Parents Disapprove

I am an NRI, translated into: no real Indian. I follow Indian cinema in my quest to find only one million original films before humanity as we know it disappears. I will use the term Indian cinema sparingly because I only have access to Hindi films, not Bengali, Tamil, Telugu, Urdu, Marathi, Kannada, Gujarati and other languages.

Parents’ disapproval of a marriage is a popular theme in cinema. The reason could be class, religion or race. I always find myself in the middle of the rope, taking sides with either the kids or parents. There are some cases where parents have a point and others where children are right to marry for love.

I think parents were right in Hum Dil De Chuke Sanam, directed Sanjay Leela Bhansali when they forced Nandini (Aishwarya Rai) to marry Vanraj (Ajay Devgan) and not Sameer the Italian artist played by Salman Khan. I only came to that conclusion at the end of the film, when I realised how much Vanraj loved her. Bhansali therefore disappointed me with his ending of balloons and fireworks, when Nandini went back to her Vanraj.

Disapproval ends in tragedy
Bhansali is not here so I cannot ask him about the parents. It would have been nice to involve an ending that took them into consideration. For example, Vanraj could have called his sister and told her they were coming home. She would have got the good news because everyone was expecting Vanraj to come back alone, after leaving Nandini with Sameer. It’s easy for me to say because I’m not in the director’s shoes.

Parents’ disapproval result in tragedy in Mohabbatein, directed by Aditya Chopra. The story is set in Gurukul, a college of excellence run by Narayan Shankar, (Amitabh Bachchan). His daughter Megha (Aishwarya Rai) commits suicide when he expels a student Raj Malhotra (Shah Rukh Khan), after she tells him that they love each other. I think Shankar expelled Raj because of his pride. He is the almighty Shankar who has a worldwide reputation as a scholar and a disciplinarian, but Raj broke Gurukul’s rules under his nose and worse still, with his daughter.

I sided with the kids in Saathiya directed by Shaad Ali. Suhani (Rani Mukherjee) is a medical student from a poor family. She is in love with Adi (Vivek Oberoi) whose parents are very rich. Adi sends his father to Suhani’s house to present the proposal. His father’s condescending attitude angers her father who gives them marching orders.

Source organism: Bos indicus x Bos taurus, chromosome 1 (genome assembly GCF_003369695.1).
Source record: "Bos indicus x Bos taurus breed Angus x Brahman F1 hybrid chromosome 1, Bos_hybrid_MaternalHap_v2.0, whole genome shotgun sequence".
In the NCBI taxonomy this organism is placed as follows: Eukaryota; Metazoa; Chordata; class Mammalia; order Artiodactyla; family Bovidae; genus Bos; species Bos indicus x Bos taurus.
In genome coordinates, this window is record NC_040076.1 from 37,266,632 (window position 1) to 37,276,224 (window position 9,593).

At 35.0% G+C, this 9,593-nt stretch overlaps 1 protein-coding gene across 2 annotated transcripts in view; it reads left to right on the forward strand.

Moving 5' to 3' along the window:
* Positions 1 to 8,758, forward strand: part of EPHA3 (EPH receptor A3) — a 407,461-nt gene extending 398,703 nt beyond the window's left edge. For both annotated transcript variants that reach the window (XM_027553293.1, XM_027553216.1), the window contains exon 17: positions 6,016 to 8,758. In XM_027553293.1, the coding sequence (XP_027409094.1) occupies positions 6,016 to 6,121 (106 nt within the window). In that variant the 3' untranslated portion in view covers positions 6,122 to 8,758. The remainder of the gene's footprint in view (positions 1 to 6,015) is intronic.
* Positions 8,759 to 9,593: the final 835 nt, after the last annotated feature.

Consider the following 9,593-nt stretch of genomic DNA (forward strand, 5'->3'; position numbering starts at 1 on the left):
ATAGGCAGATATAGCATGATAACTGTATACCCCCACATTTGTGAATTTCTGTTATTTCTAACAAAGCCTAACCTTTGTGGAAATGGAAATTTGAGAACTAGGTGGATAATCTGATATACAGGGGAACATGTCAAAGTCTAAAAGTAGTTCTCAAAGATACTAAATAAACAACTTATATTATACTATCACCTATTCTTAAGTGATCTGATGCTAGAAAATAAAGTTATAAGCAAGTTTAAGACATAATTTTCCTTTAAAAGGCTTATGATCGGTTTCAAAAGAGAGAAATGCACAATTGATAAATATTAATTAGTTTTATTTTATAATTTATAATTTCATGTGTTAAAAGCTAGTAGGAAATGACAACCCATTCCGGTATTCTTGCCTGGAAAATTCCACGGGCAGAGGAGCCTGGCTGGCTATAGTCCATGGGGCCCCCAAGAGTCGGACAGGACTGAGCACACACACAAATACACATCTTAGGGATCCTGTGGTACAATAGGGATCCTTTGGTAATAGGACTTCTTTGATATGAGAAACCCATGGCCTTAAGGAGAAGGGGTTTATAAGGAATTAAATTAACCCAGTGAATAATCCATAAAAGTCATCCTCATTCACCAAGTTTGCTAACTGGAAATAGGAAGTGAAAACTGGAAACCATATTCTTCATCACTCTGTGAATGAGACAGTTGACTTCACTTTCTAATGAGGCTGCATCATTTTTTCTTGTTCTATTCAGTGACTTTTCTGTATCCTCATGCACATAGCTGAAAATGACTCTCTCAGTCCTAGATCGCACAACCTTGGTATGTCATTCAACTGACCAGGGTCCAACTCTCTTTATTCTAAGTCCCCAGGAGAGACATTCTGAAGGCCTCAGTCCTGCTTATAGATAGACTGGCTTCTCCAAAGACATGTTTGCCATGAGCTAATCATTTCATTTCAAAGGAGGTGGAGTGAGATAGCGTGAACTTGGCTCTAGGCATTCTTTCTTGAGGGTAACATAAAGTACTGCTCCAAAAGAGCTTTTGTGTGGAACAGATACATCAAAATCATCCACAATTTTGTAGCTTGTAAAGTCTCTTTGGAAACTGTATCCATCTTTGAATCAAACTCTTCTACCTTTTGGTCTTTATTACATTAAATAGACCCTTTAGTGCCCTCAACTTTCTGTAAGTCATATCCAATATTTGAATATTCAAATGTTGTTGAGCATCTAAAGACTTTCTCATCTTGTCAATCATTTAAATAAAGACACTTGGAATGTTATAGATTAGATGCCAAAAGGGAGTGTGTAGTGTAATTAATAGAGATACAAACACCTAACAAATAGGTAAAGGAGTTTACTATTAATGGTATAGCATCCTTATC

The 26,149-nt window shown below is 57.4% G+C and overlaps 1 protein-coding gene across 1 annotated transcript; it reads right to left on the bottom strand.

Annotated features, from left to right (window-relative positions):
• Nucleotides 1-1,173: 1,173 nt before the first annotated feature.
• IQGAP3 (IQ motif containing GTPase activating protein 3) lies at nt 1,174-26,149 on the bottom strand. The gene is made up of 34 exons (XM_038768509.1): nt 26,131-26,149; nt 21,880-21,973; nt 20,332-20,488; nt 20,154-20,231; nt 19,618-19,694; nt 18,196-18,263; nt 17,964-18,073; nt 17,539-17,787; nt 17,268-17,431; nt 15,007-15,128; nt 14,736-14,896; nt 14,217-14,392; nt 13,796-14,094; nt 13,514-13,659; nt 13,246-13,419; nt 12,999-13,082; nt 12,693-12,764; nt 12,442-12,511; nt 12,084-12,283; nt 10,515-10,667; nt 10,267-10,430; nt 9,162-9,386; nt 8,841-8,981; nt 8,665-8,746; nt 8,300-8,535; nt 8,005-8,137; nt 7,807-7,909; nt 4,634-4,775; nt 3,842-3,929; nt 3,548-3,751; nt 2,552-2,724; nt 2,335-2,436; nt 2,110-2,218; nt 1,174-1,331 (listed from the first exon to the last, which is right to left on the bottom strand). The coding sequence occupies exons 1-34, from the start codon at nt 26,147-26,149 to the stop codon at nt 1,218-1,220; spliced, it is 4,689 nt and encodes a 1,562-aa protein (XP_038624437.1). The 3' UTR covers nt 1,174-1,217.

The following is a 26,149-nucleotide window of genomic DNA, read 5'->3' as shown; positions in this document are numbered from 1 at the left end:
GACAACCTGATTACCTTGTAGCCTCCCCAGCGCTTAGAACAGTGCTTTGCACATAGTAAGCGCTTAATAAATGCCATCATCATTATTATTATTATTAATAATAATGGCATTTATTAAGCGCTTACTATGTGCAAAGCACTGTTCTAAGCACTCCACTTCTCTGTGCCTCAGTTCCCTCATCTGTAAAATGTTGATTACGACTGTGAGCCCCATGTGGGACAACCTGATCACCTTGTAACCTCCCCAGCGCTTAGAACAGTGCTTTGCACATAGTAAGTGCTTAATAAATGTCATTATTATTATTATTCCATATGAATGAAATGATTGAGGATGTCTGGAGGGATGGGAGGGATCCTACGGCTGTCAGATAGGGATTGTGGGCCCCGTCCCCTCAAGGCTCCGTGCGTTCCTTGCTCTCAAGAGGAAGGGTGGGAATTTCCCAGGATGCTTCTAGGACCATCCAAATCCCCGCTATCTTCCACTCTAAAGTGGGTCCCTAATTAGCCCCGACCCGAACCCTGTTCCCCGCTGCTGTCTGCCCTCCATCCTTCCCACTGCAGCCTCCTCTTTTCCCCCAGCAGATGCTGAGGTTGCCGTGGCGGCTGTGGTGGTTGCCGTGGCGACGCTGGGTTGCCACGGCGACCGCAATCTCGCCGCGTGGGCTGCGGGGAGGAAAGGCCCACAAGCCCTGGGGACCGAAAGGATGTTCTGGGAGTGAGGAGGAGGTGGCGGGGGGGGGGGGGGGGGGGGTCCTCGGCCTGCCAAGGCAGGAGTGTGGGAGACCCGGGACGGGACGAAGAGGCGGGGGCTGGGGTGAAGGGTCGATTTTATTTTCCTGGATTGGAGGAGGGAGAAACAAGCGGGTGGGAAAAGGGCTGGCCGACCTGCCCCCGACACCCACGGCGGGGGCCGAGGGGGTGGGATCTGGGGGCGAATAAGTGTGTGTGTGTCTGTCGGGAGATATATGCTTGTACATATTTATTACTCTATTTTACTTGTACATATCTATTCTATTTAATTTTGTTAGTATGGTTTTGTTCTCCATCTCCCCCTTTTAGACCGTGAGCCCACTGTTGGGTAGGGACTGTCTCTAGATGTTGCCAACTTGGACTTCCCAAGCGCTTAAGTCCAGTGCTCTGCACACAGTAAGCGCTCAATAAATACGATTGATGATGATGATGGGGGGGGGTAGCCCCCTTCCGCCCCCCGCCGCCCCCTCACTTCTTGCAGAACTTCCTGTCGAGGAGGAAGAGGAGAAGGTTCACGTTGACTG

Suhani and Adi get married secretly. When their parents find out, they kick them out, but her father dies and her mother blames her for his death. Suhani and Adi tried to follow tradition and asked parents to talk to each other, but they failed because of class differences. I feel that the secret marriage was justified.

Parents and class
Parents’ disapproval is usually based on their honour, something Kamal Kumar’s father articulated very well in Main Chup Rahungi directed by A. Bhim Singh, an old black and white film. Kamal (Sunil Dutt) falls in love with Gayatri (Meena Kumari) on a train and get married secretly. The problem is that Narayan, her father regards his father as God because he saved him from jail and gave him a job on his estate. When Kumar senior finds out about their secret marriage, he confronts Gayatri.

“The norms of society are as sharp as a sword,” he tells her at a temple. “Society does not forgive anyone who tries to defy its norms.” Nandini’s mother in Hum Dil De Chuke Sanam, makes reference to Sameer’s heritage because his mother is Indian and the father Italian, and therefore not good enough for her daughter.

Salaam-e-Ishq directed by Nikhil Advani, is a bouquet of stories that overlap at some point. Tehzeeb (Vidya Balan) and Ashu’s (John Abraham) forbidden marriage is one of them. His father hates Tehzeeb because she is Muslim. She loses her memory after a train crash and cannot remember Ashu. He does everything to help her regain it and even takes her home to his father. “Maybe your hate will help her remember dad. Please hate her,” Ashu begs his father.

What would be interesting is reading research done on internet marriage services like shaadi.com. Does social status matter when parents are arranging marriages via the internet? There is a scene about that in Bride and Prejudice, Gurinder Chadha’s film based on Jane Austen’s Pride and Prejudice. Mrs. Bakshi, the mother of four girls is at the computer frantically searching husbands for her four daughters. How can you tell someone’s social status on-line, especially if they work in Australia, U.S. or Canada?

Nonqaba waka Msimang is the author of Sweetness The Novel.
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